This selection by Umberto Eco, which has been compared with interventions on other collections and with contemporary works of art, forms a book published under the title The Vertigo of Lists. “This book,” explains Terrasse, “is a philosophical and artistic sequel to Eco’s recent acclaimed History of Beauty and On Ugliness, in which he delved into the psychology, philosophy, history and art of human forms.”

Eco, for his part, says that “The search for The List in the corridors of the Louvre was as exciting as hunting the unicorn. Painting has a beauty that is born of accumulation; art embodies the plurality and variety of reality in the limits of the form. From Antiquity down to the 19th century we have been prisoners of the picture frame; in painting, the frame tells us that ‘everything’ we should be interested in is inside it. I want to invite people to go beyond the form of the physical limits of the picture, to imagine the etcetera, a very important concept that suggests that it may continue. I want to invite people when they look, for example, at the Mona Lisa to go beyond what is most obvious and to observe the background landscape and wonder whether it extends into infinity—something that Da Vinci perhaps intended. To look at a picture as if we had a movie camera that would do a travelling shot to show us the rest.”

Starting with a talk by Eco on the Louvre, which took place on 2 November 2009, there are more than 20 events on the special guest programme.

Notable among these are the exhibition on Christian Boltanski, a friend of Eco’s who was selected, according to Jean-Marc Terrasse, because “he uses lists for identifying society, people who have disappeared, objects, etc.” Other exhibitions on the subject are “Mille e Tre” (the title refers to the list of maidens Don Juan boasted he had seduced in Spain), on view until 8 February 2010, containing a selection of the museum’s prints on the theme of lists, from Antiquity to the present day: shopping lists, lists of colours, places, names, letters, numbers, titles, objects, plants, and many more.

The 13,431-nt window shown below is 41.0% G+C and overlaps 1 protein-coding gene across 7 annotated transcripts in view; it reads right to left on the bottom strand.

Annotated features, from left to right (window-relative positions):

A series of talks has been organised on the subject of lists centred around Pieter Brueghel the Elder and the idea of a collection of knowledge, and on the treasures of the Middle Ages. In addition, there is a replica of a 17th-century Wunderkammer on which 300 short films are screened. The programme also includes music cycles and concerts, one in memory of Luciano Berio.

One of the most interesting talks is being given by Umberto Eco on 14 November, on the present-day meaning of the concept of the “open work”, which he invented in the 1960s in avant-garde Italian circles to refer to the work of art that is always unfinished. It is a concept that Eco has actually abandoned but is strongly defended today by artists of a certain aesthetic persuasion.

A particularly attractive event is the “Listing Ceremony” on 1 December under the Pyramid in the Louvre, which is celebrating its 20th anniversary. It promises to be an elaborate spectacle at which Eco will read some of his own work as well as texts by Homer, Victor Hugo, James Joyce, Georges Perec, Gertrude Stein, Christophe Tarkos and Olivier Cadiot, among others.

The next special guest to be invited by the Louvre in 2011 will be the film-maker Patrice Chéreau.

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15 Nov 09
8:14 CET


The Grand Louvre is definitively opening its big doors to the others. What a good idea, so relevant to our societies in search for roots and heritage - sometimes and too often looking for the destruction of people's life in the name of religions and traditions rather than having a go for an understanding, for a learning experience. A museum is a public place where you can by your milk and your bread everyday. Patrice, Canberra, Australia

13 Nov 09
17:12 CET


The Umberto Eco article was fascinating - need to add it to my list of articles to keep!